a home isn't your castle
HOMES: Groups maintain streets, save cities money
|By Jim Wasserman
Published Sunday, July 13, 2003
GOLD RIVER -- As the war in Iraq grew imminent, emergency room doctor and Vietnam veteran Bill Durston protested by taking down his American flag and raising a United Nations flag.
Citing its rules, his neighborhood homeowners association told him to take it down. Citing the Constitution, Durston refused.
The flag remains, as does the dispute between Durston and the association. It's one of many in the growing conflict between a fast-growing way of living inside a homeowners association and traditions of liberty and free speech.
In a country founded on private property rights, homeowners associations increasingly dictate the nation's home colors, landscaping, pet sizes and placement of satellite dishes. They also restrict many forms of political expression Americans take for granted.
Experts call this still-accelerating trend one of the most stunning transformations in how Americans live, rent and buy homes; an estimated 50million people live in homeowners associations.
Especially prevalent in the Sunbelt, homeowners associations with corporate-style rules that limit traditional town hall democracy and keep closed financial records govern 80 percent of the nation's new housing and neighborhoods, said a trade group. A style of life originally designed for the wealthy few has exploded during the last decade into a mass phenomenon, with 249,000 homeowners associations reported nationally, and up to 8,000 new ones created every year.
This year, bills are moving through the California Legislature to override association bans on political signs and give residents rights to see how their dues are spent. Nearly one- fourth of the state's 35million residents live in its 36,214 privately governed neighborhoods, reports the Congress of California Seniors and the Oakland accounting firm, Levy and Co.
Nationally, an estimated 1.25million Americans serve on homeowner association boards, according to the Virginia-based Community Associations Institute. By contrast, the United States has about 200,000 city council members, said the National League of Cities.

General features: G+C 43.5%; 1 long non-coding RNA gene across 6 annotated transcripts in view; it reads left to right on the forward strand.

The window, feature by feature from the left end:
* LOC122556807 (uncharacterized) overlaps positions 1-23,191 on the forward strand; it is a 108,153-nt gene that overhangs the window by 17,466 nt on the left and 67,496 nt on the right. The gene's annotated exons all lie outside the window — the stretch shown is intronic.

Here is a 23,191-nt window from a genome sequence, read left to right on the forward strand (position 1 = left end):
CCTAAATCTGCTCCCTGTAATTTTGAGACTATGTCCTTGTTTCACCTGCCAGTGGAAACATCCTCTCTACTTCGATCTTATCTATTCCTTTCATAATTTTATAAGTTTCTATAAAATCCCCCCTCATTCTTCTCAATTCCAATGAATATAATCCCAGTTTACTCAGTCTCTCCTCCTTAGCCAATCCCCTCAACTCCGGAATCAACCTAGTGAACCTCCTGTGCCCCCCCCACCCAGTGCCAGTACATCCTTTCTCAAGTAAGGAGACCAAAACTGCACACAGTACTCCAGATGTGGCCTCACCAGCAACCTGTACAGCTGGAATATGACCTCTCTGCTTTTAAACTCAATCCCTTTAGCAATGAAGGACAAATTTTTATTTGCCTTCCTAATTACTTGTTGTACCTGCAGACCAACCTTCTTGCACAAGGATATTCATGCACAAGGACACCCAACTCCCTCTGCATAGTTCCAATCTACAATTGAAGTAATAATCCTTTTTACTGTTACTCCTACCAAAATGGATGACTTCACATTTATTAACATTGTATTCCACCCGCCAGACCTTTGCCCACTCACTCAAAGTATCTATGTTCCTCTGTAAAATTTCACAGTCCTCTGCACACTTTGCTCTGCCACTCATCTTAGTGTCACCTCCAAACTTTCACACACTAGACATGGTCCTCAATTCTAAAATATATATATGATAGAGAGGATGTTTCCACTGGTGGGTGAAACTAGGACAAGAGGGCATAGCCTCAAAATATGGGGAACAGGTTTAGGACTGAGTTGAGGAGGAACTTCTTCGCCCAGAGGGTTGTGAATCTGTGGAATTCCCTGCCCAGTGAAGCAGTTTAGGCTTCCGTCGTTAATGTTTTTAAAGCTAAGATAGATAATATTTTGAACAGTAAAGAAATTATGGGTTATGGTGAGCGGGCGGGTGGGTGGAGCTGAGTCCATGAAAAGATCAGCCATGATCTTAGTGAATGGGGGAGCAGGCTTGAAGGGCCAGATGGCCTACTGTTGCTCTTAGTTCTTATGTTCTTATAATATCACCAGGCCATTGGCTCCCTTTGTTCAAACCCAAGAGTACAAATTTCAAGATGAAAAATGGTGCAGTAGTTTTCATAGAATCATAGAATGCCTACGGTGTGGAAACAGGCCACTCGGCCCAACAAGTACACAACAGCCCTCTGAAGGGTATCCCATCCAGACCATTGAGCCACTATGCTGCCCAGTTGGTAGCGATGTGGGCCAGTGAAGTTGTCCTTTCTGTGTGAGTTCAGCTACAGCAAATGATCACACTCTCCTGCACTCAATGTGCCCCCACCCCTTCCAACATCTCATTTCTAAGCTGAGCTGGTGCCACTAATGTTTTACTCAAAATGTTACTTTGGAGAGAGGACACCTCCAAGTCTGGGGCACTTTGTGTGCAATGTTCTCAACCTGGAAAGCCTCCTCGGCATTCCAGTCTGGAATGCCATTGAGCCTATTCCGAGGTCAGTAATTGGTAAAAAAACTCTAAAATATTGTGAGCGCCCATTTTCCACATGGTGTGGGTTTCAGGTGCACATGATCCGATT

This soaring growth of private government fits America's mobile society, where many consider property values and a quick home sale more important than small individual liberties, said Robert Lang, author of "Edgeless Cities' and director of Virginia Tech's Metropolitan Institute.
"This is a perfect mechanism for maintaining your house values and predicting peoples' behaviors,' Lang said. Homeowners increasingly fear "the neighbor from hell' and crave a uniformity that assures neighbors will mow their lawns, won't paint the house yellow or put a car on blocks in the driveway.
"The total brake on that is the homeowners association,' he said.
Experts say the movement is also driven by revenue-strapped city halls that love neighborhoods that build and maintain their own streets and parks while providing a new pool of property taxes for city streets elsewhere. Developers are equally fond, saying it puts more people comfortably on less space and sharing amenities such as pools and tennis courts they couldn't afford individually. Indeed, growth management activists say association-governed neighborhoods have become the nation's best examples of efficient land use.